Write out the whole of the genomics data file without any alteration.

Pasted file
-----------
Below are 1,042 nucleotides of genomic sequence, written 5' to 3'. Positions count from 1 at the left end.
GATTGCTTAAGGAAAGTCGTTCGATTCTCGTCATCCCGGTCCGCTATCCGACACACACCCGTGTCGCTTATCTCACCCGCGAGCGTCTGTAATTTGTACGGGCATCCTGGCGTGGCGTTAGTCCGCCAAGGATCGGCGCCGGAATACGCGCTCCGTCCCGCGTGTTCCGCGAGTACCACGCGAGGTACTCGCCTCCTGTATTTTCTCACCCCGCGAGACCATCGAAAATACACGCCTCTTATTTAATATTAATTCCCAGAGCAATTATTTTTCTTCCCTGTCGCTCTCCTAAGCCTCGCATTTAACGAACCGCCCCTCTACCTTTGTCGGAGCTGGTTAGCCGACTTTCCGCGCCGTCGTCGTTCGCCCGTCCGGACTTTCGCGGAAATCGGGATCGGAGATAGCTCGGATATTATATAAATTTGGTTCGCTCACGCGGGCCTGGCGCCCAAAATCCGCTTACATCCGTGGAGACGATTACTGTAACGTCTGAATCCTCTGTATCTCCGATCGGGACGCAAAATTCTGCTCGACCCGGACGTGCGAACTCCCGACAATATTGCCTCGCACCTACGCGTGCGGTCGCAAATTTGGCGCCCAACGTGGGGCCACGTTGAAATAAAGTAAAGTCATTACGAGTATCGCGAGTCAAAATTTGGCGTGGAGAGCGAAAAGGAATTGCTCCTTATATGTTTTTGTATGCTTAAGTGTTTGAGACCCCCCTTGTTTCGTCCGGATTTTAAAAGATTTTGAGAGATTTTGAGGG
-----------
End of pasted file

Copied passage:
Below are 1,042 nucleotides of genomic sequence, written 5' to 3'. Positions count from 1 at the left end.
GATTGCTTAAGGAAAGTCGTTCGATTCTCGTCATCCCGGTCCGCTATCCGACACACACCCGTGTCGCTTATCTCACCCGCGAGCGTCTGTAATTTGTACGGGCATCCTGGCGTGGCGTTAGTCCGCCAAGGATCGGCGCCGGAATACGCGCTCCGTCCCGCGTGTTCCGCGAGTACCACGCGAGGTACTCGCCTCCTGTATTTTCTCACCCCGCGAGACCATCGAAAATACACGCCTCTTATTTAATATTAATTCCCAGAGCAATTATTTTTCTTCCCTGTCGCTCTCCTAAGCCTCGCATTTAACGAACCGCCCCTCTACCTTTGTCGGAGCTGGTTAGCCGACTTTCCGCGCCGTCGTCGTTCGCCCGTCCGGACTTTCGCGGAAATCGGGATCGGAGATAGCTCGGATATTATATAAATTTGGTTCGCTCACGCGGGCCTGGCGCCCAAAATCCGCTTACATCCGTGGAGACGATTACTGTAACGTCTGAATCCTCTGTATCTCCGATCGGGACGCAAAATTCTGCTCGACCCGGACGTGCGAACTCCCGACAATATTGCCTCGCACCTACGCGTGCGGTCGCAAATTTGGCGCCCAACGTGGGGCCACGTTGAAATAAAGTAAAGTCATTACGAGTATCGCGAGTCAAAATTTGGCGTGGAGAGCGAAAAGGAATTGCTCCTTATATGTTTTTGTATGCTTAAGTGTTTGAGACCCCCCTTGTTTCGTCCGGATTTTAAAAGATTTTGAGAGATTTTGAGGG